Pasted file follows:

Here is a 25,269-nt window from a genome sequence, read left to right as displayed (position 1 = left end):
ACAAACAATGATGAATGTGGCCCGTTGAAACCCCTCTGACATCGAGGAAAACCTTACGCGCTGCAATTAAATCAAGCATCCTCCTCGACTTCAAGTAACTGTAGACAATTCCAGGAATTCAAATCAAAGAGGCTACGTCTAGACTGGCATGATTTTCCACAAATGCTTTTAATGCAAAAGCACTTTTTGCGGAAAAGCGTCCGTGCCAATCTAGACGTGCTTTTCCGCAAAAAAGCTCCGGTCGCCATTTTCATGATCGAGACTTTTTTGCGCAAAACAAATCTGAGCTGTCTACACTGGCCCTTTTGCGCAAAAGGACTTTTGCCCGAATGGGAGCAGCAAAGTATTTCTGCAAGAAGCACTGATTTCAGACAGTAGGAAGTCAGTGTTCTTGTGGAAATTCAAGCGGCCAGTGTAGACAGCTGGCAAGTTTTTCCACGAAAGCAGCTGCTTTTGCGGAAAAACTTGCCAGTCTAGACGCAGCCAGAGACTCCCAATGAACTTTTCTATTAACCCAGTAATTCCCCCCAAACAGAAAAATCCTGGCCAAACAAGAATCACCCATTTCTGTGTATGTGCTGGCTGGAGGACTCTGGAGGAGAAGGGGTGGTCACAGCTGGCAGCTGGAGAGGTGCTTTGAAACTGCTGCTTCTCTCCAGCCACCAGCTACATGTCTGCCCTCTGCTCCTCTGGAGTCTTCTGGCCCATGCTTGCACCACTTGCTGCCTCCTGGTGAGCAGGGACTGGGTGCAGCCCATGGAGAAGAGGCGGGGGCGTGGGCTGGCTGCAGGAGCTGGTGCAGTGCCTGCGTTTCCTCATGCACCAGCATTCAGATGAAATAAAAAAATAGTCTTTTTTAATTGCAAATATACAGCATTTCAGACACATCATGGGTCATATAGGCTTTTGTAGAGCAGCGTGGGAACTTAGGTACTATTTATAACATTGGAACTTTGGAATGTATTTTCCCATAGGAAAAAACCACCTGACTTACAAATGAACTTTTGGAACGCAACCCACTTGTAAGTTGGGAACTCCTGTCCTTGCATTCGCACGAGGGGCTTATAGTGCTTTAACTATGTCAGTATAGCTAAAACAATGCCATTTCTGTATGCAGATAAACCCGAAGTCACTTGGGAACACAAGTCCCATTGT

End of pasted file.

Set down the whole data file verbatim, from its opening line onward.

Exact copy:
Here is a 25,269-nt window from a genome sequence, read left to right as displayed (position 1 = left end):
ACAAACAATGATGAATGTGGCCCGTTGAAACCCCTCTGACATCGAGGAAAACCTTACGCGCTGCAATTAAATCAAGCATCCTCCTCGACTTCAAGTAACTGTAGACAATTCCAGGAATTCAAATCAAAGAGGCTACGTCTAGACTGGCATGATTTTCCACAAATGCTTTTAATGCAAAAGCACTTTTTGCGGAAAAGCGTCCGTGCCAATCTAGACGTGCTTTTCCGCAAAAAAGCTCCGGTCGCCATTTTCATGATCGAGACTTTTTTGCGCAAAACAAATCTGAGCTGTCTACACTGGCCCTTTTGCGCAAAAGGACTTTTGCCCGAATGGGAGCAGCAAAGTATTTCTGCAAGAAGCACTGATTTCAGACAGTAGGAAGTCAGTGTTCTTGTGGAAATTCAAGCGGCCAGTGTAGACAGCTGGCAAGTTTTTCCACGAAAGCAGCTGCTTTTGCGGAAAAACTTGCCAGTCTAGACGCAGCCAGAGACTCCCAATGAACTTTTCTATTAACCCAGTAATTCCCCCCAAACAGAAAAATCCTGGCCAAACAAGAATCACCCATTTCTGTGTATGTGCTGGCTGGAGGACTCTGGAGGAGAAGGGGTGGTCACAGCTGGCAGCTGGAGAGGTGCTTTGAAACTGCTGCTTCTCTCCAGCCACCAGCTACATGTCTGCCCTCTGCTCCTCTGGAGTCTTCTGGCCCATGCTTGCACCACTTGCTGCCTCCTGGTGAGCAGGGACTGGGTGCAGCCCATGGAGAAGAGGCGGGGGCGTGGGCTGGCTGCAGGAGCTGGTGCAGTGCCTGCGTTTCCTCATGCACCAGCATTCAGATGAAATAAAAAAATAGTCTTTTTTAATTGCAAATATACAGCATTTCAGACACATCATGGGTCATATAGGCTTTTGTAGAGCAGCGTGGGAACTTAGGTACTATTTATAACATTGGAACTTTGGAATGTATTTTCCCATAGGAAAAAACCACCTGACTTACAAATGAACTTTTGGAACGCAACCCACTTGTAAGTTGGGAACTCCTGTCCTTGCATTCGCACGAGGGGCTTATAGTGCTTTAACTATGTCAGTATAGCTAAAACAATGCCATTTCTGTATGCAGATAAACCCGAAGTCACTTGGGAACACAAGTCCCATTGT